By Sherri Donovan
Reprinted with author’s permission
Marriage is often thought of as an economic partnership where spouses are considered equal owners of all property acquired during a marriage. Accordingly, it may seem logical to simply divide all marital property 50-50 upon a couple’s divorce. Yet you may still be entitled to a greater share of marital property under certain circumstances:
1. Wasteful Dissipation.
Your spouse may have addiction issues, such as drug or alcohol abuse or gambling, and has squandered income and assets as a result. Your spouse may have made unreasonably risky, negligent or even illegal decisions in connection with his or her business, personal finances or investments, resulting in debts, liens and liabilities. Your spouse may have spent significant amounts of marital funds wining and dining or even supporting a paramour during your marriage. Your spouse may have dissipated regular income or even drawn from precious college or retirement savings accounts in order to support his or her frivolous spending. Any of these destructive wastes of marital assets may mean that you are entitled to a greater share of what remains.
2. Accumulation of Unnecessary Debt.
Your spouse’s wasteful spending and poor decision-making may have led you to take a second mortgage on your home, or to accumulate high interest credit card debt, liabilities, legal fees and fines. Your credit rating may have been ruined as a result of your spouse’s actions. You may be entitled to credits in the form of an increased share of marital property in order to offset the debts incurred by your spouse.
3. Inappropriate Transfer or Failure to Disclose Assets.
Your spouse may have secretly transferred funds to accounts of which you have no knowledge or access. Your spouse may have sold marital assets to third parties for less than fair market value. Your spouse may otherwise seek to hide and shield marital assets from you in order to horde them. All assets must be fully disclosed during your divorce proceeding. If you suspect or discover that your spouse has made efforts to transfer or hide marital assets, bring this to the court’s attention to maximize your chances of restoring what is rightfully yours.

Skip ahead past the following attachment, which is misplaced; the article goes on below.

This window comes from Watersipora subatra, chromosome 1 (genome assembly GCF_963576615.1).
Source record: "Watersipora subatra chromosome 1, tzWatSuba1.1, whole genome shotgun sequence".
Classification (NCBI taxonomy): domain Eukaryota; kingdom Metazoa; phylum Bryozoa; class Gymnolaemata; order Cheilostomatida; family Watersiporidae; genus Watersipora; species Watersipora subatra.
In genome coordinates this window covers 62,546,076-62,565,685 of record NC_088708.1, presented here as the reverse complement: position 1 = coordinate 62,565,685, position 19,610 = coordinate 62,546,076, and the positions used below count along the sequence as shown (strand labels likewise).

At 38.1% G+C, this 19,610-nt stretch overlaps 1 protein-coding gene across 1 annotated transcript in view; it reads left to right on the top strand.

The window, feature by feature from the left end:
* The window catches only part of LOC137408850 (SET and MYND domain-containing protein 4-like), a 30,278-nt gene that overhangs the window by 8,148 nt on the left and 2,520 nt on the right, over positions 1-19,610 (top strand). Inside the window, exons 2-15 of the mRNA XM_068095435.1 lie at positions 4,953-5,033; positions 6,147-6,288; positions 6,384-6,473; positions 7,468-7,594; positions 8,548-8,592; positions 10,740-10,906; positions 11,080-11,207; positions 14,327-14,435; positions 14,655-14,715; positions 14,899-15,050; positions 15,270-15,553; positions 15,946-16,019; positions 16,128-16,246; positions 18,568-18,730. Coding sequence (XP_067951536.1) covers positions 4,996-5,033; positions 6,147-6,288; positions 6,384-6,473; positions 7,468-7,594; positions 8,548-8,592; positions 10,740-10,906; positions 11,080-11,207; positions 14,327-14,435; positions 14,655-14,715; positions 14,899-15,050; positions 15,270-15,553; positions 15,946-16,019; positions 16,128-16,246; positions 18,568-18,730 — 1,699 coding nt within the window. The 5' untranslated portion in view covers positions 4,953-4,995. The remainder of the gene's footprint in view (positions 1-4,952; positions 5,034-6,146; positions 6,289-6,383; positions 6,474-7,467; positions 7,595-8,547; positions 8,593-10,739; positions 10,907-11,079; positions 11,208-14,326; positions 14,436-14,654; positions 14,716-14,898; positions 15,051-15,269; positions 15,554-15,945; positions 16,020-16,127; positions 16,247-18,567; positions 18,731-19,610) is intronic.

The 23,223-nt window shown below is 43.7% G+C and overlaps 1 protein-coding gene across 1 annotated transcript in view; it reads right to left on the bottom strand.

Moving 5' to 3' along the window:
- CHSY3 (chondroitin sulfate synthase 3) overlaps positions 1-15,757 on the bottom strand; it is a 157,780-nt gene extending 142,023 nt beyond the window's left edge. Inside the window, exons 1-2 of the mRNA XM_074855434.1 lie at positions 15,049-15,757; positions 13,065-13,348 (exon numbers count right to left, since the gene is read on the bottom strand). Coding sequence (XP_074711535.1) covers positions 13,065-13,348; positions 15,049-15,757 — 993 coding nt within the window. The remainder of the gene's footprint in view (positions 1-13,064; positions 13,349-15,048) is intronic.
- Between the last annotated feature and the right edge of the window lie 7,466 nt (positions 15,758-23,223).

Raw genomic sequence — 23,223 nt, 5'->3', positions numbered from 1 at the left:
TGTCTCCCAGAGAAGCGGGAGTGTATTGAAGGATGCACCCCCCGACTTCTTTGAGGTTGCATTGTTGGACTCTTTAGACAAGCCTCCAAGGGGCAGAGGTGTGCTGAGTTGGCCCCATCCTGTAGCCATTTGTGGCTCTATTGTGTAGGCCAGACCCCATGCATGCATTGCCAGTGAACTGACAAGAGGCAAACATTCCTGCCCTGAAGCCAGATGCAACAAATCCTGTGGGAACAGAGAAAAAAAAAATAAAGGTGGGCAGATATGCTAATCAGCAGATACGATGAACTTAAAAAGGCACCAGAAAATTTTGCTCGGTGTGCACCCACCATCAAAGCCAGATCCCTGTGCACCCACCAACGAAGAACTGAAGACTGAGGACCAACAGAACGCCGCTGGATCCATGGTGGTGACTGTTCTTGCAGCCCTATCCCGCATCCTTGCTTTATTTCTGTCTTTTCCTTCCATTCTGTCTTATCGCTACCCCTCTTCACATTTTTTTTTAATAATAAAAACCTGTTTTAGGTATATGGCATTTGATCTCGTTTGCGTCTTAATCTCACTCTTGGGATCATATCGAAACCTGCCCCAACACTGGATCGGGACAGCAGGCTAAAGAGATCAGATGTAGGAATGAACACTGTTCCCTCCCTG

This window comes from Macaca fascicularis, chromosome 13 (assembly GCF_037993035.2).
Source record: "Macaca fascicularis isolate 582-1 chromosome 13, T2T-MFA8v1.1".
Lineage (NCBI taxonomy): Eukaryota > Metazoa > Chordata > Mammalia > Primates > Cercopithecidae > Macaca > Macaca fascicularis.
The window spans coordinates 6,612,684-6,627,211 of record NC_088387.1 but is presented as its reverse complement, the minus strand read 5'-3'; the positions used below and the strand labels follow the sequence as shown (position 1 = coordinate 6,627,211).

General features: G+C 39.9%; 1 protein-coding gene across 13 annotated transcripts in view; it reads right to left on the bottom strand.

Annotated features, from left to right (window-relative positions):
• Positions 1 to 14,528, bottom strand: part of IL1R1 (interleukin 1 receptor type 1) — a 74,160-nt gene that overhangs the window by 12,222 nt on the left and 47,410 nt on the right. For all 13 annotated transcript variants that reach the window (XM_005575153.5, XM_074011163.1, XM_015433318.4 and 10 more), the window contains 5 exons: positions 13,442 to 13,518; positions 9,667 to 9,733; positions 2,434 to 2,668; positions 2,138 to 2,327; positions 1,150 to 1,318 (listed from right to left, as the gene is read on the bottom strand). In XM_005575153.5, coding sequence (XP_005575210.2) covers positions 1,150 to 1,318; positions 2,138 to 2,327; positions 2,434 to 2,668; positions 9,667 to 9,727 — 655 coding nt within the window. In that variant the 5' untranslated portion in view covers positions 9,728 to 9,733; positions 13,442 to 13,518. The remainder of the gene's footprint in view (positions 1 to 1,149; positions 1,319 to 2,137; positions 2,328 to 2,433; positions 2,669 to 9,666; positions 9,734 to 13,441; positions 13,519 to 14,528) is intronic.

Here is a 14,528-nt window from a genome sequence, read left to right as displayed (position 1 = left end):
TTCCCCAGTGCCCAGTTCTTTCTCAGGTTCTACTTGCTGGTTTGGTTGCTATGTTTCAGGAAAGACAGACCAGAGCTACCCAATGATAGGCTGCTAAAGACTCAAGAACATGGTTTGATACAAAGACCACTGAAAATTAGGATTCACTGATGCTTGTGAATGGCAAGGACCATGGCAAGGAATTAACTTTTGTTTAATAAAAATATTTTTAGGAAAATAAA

4. Relative Financial Outlooks.
You may have stayed home throughout the marriage in order to raise children and care for the household. You may be of an age or in such poor health that entering the workforce and becoming self-supporting is simply not a viable option. A realistic comparison of each spouse’s post-divorce financial outlook is essential and may not only affect your share of marital assets, but what types of assets you receive.
5. Spousal Maintenance or Alimony Award.
The amount and duration of any spousal maintenance or alimony award that a spouse receives may alter the share of and distribution of marital assets, both in terms of amount and type of asset. For example, monthly maintenance income may decrease your need for liquid and/or income-producing assets.
6. Primary Responsibility for Children.
You may be the primary caretaker of the children and the more financially responsible party. If one spouse carries the bulk of both childrearing and financial responsibilities, it may be fair to grant this party a greater share of marital assets so as to benefit the children.
7. Special Needs Children.
If you are a parent with primary responsibility for a special needs child, you may be entitled to a greater share of marital assets. Your earnings capacity and potential to save for retirement may be negatively impacted by your responsibilities. This is especially true if you will need to continue caring for your child after he or she reaches the age of majority and legal rights to child support cease.
8. Length of Marriage.
Generally, the shorter the marriage, the more likely a court will seek to return spouses to the financial positions they would have been in had the marriage not taken place, which may result in a more unequal division of property.
While marriage is in every sense a partnership, the division of marital assets upon divorce is determined on a case by case basis. Be sure to consider the totality of your specific circumstances in your efforts to achieve a truly fair and equitable result.
Sherri Donovan ESQ